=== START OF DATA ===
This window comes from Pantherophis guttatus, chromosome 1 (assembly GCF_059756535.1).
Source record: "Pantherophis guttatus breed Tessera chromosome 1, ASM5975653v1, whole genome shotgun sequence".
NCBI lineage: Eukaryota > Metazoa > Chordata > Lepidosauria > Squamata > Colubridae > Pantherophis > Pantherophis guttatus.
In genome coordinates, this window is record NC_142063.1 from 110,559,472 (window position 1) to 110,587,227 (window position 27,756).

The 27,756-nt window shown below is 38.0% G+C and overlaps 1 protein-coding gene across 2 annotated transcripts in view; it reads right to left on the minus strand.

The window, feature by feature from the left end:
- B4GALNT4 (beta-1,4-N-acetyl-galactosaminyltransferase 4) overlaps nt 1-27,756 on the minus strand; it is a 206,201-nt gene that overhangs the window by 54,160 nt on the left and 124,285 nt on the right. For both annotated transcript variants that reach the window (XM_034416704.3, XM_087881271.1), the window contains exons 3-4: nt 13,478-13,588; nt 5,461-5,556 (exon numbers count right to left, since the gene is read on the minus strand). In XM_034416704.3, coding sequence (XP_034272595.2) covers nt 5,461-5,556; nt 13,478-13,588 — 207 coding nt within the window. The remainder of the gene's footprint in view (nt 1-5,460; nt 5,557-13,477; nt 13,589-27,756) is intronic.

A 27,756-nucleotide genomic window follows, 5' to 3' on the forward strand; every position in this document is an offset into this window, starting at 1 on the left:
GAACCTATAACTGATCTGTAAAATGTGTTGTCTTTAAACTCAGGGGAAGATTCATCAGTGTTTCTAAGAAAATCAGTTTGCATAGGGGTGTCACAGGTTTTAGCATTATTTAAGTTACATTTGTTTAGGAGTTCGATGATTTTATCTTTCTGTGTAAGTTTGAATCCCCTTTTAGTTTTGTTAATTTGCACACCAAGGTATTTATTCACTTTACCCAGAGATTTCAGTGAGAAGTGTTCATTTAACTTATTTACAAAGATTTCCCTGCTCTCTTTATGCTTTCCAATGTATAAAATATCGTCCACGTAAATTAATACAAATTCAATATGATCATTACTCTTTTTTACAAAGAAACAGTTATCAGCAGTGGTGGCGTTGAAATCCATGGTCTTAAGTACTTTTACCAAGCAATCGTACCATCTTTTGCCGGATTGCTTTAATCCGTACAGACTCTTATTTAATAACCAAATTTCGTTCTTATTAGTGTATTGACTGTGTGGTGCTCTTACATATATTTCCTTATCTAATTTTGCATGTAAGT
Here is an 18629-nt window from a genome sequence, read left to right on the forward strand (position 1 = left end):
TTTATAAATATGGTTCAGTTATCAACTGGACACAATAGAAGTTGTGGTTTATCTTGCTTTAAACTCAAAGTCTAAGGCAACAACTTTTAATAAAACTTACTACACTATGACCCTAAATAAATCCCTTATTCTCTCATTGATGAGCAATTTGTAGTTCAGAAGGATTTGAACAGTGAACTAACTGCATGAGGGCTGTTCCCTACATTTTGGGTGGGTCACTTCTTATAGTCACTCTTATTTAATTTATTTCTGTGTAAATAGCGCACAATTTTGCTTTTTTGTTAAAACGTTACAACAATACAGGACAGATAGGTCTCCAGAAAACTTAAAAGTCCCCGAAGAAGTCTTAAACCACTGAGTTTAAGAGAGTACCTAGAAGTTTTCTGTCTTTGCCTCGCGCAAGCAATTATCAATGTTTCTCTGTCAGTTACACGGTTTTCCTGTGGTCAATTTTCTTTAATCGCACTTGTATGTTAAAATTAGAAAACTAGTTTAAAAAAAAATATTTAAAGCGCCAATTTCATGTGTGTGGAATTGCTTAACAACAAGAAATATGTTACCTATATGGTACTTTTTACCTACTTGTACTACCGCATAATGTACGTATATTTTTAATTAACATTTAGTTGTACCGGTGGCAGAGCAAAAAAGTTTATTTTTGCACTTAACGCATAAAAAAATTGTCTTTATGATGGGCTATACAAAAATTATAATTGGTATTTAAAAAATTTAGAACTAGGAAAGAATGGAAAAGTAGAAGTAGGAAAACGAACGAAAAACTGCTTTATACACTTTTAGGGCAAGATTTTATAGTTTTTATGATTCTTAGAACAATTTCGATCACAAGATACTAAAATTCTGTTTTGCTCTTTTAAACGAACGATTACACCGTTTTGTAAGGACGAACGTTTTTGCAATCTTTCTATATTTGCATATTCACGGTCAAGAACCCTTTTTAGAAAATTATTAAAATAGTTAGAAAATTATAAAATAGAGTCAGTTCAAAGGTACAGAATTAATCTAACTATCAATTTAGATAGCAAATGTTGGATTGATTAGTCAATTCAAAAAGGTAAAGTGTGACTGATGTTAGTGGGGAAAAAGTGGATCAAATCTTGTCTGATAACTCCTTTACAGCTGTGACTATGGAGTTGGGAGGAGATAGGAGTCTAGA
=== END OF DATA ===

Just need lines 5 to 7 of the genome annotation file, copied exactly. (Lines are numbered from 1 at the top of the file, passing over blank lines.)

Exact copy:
The 27,756-nt window shown below is 38.0% G+C and overlaps 1 protein-coding gene across 2 annotated transcripts in view; it reads right to left on the minus strand.

The window, feature by feature from the left end:
- B4GALNT4 (beta-1,4-N-acetyl-galactosaminyltransferase 4) overlaps nt 1-27,756 on the minus strand; it is a 206,201-nt gene that overhangs the window by 54,160 nt on the left and 124,285 nt on the right. For both annotated transcript variants that reach the window (XM_034416704.3, XM_087881271.1), the window contains exons 3-4: nt 13,478-13,588; nt 5,461-5,556 (exon numbers count right to left, since the gene is read on the minus strand). In XM_034416704.3, coding sequence (XP_034272595.2) covers nt 5,461-5,556; nt 13,478-13,588 — 207 coding nt within the window. The remainder of the gene's footprint in view (nt 1-5,460; nt 5,557-13,477; nt 13,589-27,756) is intronic.